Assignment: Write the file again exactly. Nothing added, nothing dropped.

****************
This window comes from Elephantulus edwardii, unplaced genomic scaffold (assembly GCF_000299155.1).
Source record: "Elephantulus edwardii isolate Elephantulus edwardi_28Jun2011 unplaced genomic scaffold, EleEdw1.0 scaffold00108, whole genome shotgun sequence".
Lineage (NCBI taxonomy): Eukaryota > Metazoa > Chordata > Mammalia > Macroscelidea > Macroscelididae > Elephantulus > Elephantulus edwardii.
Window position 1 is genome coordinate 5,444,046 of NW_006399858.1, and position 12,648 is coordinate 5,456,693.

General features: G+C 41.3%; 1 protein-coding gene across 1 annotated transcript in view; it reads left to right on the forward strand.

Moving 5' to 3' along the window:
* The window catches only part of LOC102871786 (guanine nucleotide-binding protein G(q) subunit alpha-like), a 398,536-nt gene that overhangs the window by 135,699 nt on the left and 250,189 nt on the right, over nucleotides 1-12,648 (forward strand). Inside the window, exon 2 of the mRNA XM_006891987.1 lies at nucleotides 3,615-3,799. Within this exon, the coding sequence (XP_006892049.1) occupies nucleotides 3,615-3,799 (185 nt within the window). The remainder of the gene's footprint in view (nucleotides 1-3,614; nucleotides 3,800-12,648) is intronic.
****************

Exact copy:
This window comes from Elephantulus edwardii, unplaced genomic scaffold (assembly GCF_000299155.1).
Source record: "Elephantulus edwardii isolate Elephantulus edwardi_28Jun2011 unplaced genomic scaffold, EleEdw1.0 scaffold00108, whole genome shotgun sequence".
Lineage (NCBI taxonomy): Eukaryota > Metazoa > Chordata > Mammalia > Macroscelidea > Macroscelididae > Elephantulus > Elephantulus edwardii.
Window position 1 is genome coordinate 5,444,046 of NW_006399858.1, and position 12,648 is coordinate 5,456,693.

General features: G+C 41.3%; 1 protein-coding gene across 1 annotated transcript in view; it reads left to right on the forward strand.

Moving 5' to 3' along the window:
* The window catches only part of LOC102871786 (guanine nucleotide-binding protein G(q) subunit alpha-like), a 398,536-nt gene that overhangs the window by 135,699 nt on the left and 250,189 nt on the right, over nucleotides 1-12,648 (forward strand). Inside the window, exon 2 of the mRNA XM_006891987.1 lies at nucleotides 3,615-3,799. Within this exon, the coding sequence (XP_006892049.1) occupies nucleotides 3,615-3,799 (185 nt within the window). The remainder of the gene's footprint in view (nucleotides 1-3,614; nucleotides 3,800-12,648) is intronic.